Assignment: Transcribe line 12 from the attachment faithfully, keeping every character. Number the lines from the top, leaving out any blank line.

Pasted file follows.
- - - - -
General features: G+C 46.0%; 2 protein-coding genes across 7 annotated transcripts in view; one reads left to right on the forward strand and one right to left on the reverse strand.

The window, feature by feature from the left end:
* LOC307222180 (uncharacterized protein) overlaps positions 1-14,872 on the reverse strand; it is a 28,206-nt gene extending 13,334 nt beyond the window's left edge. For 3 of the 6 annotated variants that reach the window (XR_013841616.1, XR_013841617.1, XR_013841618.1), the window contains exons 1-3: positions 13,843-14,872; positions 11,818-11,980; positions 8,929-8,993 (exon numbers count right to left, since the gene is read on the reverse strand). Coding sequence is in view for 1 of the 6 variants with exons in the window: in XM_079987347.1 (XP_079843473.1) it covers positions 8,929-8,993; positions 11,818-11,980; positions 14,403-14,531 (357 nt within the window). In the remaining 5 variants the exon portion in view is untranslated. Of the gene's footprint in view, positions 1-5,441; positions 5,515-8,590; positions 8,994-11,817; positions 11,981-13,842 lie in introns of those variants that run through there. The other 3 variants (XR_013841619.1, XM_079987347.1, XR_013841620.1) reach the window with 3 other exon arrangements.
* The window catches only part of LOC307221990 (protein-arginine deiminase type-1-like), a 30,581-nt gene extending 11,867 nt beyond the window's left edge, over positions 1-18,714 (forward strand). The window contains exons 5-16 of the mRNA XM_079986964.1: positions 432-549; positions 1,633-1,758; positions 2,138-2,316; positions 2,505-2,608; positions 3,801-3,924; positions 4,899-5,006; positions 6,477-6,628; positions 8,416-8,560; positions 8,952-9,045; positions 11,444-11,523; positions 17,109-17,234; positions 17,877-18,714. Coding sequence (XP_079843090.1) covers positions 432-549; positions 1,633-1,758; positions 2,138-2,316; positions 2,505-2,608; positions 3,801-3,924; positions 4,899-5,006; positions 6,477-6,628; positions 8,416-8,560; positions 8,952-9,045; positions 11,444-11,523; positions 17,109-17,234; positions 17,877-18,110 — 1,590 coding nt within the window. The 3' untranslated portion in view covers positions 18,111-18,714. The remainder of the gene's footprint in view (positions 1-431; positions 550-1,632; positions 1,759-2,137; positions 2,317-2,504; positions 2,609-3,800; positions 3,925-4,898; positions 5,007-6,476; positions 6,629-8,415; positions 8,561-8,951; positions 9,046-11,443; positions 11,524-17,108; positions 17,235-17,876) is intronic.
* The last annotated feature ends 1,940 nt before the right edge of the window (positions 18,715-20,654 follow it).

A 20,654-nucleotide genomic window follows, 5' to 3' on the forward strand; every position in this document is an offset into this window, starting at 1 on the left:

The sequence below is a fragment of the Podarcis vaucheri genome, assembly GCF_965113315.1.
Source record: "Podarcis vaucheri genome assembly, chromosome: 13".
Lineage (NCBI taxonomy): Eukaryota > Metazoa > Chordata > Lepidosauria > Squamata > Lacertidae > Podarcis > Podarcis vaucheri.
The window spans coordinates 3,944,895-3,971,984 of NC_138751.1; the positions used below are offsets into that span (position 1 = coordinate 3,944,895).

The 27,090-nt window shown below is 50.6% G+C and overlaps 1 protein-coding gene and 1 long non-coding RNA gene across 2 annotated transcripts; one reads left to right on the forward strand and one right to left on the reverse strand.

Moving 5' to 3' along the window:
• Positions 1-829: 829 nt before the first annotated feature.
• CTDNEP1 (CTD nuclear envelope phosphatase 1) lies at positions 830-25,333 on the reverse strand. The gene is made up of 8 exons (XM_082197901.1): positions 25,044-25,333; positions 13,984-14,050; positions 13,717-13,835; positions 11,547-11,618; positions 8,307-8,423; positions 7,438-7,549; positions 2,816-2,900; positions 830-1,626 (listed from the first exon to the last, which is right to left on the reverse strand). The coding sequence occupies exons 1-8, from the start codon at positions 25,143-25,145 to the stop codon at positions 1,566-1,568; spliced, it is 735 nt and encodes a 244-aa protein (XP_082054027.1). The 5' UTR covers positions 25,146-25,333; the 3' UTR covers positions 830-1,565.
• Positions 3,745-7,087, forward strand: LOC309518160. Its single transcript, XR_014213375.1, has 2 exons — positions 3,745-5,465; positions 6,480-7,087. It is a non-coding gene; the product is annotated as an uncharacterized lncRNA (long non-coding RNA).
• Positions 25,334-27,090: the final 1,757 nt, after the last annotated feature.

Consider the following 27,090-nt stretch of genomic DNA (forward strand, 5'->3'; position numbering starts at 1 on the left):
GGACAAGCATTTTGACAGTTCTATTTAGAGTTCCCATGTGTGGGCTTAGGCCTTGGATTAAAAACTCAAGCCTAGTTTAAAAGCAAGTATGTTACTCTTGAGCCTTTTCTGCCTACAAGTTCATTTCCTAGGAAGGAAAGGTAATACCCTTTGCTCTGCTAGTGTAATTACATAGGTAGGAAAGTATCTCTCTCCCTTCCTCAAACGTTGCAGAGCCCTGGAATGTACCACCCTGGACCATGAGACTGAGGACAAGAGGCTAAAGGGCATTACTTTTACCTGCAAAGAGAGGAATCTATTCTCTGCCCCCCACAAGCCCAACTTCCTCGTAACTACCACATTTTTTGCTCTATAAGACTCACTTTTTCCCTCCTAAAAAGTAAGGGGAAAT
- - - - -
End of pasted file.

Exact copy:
Moving 5' to 3' along the window: